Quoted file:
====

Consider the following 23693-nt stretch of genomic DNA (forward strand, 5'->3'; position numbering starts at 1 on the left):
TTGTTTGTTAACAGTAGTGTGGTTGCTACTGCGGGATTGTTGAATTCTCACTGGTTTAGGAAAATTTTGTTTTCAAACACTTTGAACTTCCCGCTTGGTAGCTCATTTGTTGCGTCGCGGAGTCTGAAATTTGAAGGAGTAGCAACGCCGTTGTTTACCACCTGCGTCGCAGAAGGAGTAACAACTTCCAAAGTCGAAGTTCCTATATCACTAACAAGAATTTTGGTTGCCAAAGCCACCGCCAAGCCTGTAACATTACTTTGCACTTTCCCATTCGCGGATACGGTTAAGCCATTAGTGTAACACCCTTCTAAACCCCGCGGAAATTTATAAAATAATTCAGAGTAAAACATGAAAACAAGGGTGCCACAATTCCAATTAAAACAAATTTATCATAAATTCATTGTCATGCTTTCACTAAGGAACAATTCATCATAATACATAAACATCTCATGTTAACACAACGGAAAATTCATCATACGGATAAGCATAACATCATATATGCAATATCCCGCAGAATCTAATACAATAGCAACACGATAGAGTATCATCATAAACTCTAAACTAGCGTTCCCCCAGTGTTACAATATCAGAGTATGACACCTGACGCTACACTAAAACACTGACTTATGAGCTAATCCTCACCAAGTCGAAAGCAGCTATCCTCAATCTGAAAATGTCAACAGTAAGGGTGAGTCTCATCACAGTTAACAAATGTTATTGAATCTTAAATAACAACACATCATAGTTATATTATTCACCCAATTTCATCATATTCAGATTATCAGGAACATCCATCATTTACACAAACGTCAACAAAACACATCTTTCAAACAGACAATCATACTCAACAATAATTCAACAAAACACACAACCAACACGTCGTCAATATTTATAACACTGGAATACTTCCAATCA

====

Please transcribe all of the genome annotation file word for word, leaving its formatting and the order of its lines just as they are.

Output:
Consider the following 23693-nt stretch of genomic DNA (forward strand, 5'->3'; position numbering starts at 1 on the left):
TTGTTTGTTAACAGTAGTGTGGTTGCTACTGCGGGATTGTTGAATTCTCACTGGTTTAGGAAAATTTTGTTTTCAAACACTTTGAACTTCCCGCTTGGTAGCTCATTTGTTGCGTCGCGGAGTCTGAAATTTGAAGGAGTAGCAACGCCGTTGTTTACCACCTGCGTCGCAGAAGGAGTAACAACTTCCAAAGTCGAAGTTCCTATATCACTAACAAGAATTTTGGTTGCCAAAGCCACCGCCAAGCCTGTAACATTACTTTGCACTTTCCCATTCGCGGATACGGTTAAGCCATTAGTGTAACACCCTTCTAAACCCCGCGGAAATTTATAAAATAATTCAGAGTAAAACATGAAAACAAGGGTGCCACAATTCCAATTAAAACAAATTTATCATAAATTCATTGTCATGCTTTCACTAAGGAACAATTCATCATAATACATAAACATCTCATGTTAACACAACGGAAAATTCATCATACGGATAAGCATAACATCATATATGCAATATCCCGCAGAATCTAATACAATAGCAACACGATAGAGTATCATCATAAACTCTAAACTAGCGTTCCCCCAGTGTTACAATATCAGAGTATGACACCTGACGCTACACTAAAACACTGACTTATGAGCTAATCCTCACCAAGTCGAAAGCAGCTATCCTCAATCTGAAAATGTCAACAGTAAGGGTGAGTCTCATCACAGTTAACAAATGTTATTGAATCTTAAATAACAACACATCATAGTTATATTATTCACCCAATTTCATCATATTCAGATTATCAGGAACATCCATCATTTACACAAACGTCAACAAAACACATCTTTCAAACAGACAATCATACTCAACAATAATTCAACAAAACACACAACCAACACGTCGTCAATATTTATAACACTGGAATACTTCCAATCA